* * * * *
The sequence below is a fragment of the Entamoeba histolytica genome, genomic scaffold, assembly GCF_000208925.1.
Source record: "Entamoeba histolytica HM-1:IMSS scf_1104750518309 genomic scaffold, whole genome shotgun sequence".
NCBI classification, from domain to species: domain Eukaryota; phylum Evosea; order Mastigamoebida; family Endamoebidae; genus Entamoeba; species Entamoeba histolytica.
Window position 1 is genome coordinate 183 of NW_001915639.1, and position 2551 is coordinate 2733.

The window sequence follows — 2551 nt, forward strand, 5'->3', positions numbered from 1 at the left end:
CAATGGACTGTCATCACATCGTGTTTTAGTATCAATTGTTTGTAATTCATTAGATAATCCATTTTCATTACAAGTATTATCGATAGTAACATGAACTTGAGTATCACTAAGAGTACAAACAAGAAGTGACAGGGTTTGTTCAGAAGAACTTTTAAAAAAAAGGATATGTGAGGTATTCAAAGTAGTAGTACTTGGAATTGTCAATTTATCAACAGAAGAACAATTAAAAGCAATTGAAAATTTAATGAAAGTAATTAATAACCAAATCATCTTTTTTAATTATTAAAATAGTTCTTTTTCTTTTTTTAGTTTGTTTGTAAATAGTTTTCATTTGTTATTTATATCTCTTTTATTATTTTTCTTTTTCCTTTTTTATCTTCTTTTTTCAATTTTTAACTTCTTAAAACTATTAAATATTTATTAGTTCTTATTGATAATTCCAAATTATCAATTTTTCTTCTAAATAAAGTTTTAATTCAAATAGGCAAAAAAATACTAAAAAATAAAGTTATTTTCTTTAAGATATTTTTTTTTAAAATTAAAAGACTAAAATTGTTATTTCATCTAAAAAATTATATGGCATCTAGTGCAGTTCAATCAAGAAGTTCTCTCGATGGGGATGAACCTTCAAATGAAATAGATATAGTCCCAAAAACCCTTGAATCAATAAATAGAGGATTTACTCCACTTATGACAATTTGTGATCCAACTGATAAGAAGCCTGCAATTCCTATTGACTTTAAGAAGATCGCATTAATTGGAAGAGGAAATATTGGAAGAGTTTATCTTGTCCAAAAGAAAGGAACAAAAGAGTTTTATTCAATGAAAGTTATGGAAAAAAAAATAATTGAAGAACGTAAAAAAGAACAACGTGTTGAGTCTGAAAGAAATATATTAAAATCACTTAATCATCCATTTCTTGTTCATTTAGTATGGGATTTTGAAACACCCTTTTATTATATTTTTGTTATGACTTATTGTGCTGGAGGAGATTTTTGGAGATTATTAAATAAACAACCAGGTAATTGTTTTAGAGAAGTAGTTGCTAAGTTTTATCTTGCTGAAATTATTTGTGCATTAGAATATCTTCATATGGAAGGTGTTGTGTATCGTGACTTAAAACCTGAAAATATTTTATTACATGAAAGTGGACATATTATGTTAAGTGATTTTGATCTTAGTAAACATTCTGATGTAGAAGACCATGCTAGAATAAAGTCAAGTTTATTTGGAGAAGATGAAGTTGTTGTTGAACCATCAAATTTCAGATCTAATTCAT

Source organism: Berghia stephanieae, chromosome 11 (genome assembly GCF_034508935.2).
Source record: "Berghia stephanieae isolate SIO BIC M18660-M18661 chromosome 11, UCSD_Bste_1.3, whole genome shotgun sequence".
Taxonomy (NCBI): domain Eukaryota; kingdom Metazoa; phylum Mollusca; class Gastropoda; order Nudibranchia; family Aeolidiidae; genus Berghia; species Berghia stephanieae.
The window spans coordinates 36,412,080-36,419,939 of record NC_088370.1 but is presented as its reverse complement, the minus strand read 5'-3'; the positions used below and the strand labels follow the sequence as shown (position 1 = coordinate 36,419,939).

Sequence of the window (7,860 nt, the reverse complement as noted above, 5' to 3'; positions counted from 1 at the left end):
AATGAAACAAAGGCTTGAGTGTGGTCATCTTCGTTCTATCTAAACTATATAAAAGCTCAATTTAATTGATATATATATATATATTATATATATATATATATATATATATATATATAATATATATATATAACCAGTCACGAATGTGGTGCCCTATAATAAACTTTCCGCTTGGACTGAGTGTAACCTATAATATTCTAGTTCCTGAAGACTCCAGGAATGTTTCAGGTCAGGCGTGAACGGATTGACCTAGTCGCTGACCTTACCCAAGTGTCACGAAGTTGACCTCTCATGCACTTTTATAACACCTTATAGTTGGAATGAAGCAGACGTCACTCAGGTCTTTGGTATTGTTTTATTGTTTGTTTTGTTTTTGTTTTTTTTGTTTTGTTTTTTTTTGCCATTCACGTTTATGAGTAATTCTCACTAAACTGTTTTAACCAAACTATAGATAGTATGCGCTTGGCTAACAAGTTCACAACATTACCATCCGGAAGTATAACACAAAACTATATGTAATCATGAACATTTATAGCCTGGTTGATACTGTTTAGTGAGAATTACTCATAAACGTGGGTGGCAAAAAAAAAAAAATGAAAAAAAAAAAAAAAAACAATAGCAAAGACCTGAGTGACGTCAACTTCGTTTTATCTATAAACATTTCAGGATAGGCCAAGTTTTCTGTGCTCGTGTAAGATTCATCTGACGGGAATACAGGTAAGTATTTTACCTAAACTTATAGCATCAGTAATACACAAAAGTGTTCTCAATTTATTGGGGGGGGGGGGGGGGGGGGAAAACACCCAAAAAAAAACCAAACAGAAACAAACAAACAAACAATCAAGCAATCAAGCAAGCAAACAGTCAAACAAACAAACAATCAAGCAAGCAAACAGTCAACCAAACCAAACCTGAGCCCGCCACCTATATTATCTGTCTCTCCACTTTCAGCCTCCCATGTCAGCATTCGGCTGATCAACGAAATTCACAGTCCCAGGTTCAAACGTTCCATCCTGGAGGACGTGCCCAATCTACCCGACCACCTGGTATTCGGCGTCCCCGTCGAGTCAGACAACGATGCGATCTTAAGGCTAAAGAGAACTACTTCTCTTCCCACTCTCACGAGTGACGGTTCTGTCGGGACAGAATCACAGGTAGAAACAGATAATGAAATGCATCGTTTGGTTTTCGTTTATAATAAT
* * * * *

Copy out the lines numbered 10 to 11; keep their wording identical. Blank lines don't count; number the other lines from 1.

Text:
The window spans coordinates 36,412,080-36,419,939 of record NC_088370.1 but is presented as its reverse complement, the minus strand read 5'-3'; the positions used below and the strand labels follow the sequence as shown (position 1 = coordinate 36,419,939).

Sequence of the window (7,860 nt, the reverse complement as noted above, 5' to 3'; positions counted from 1 at the left end):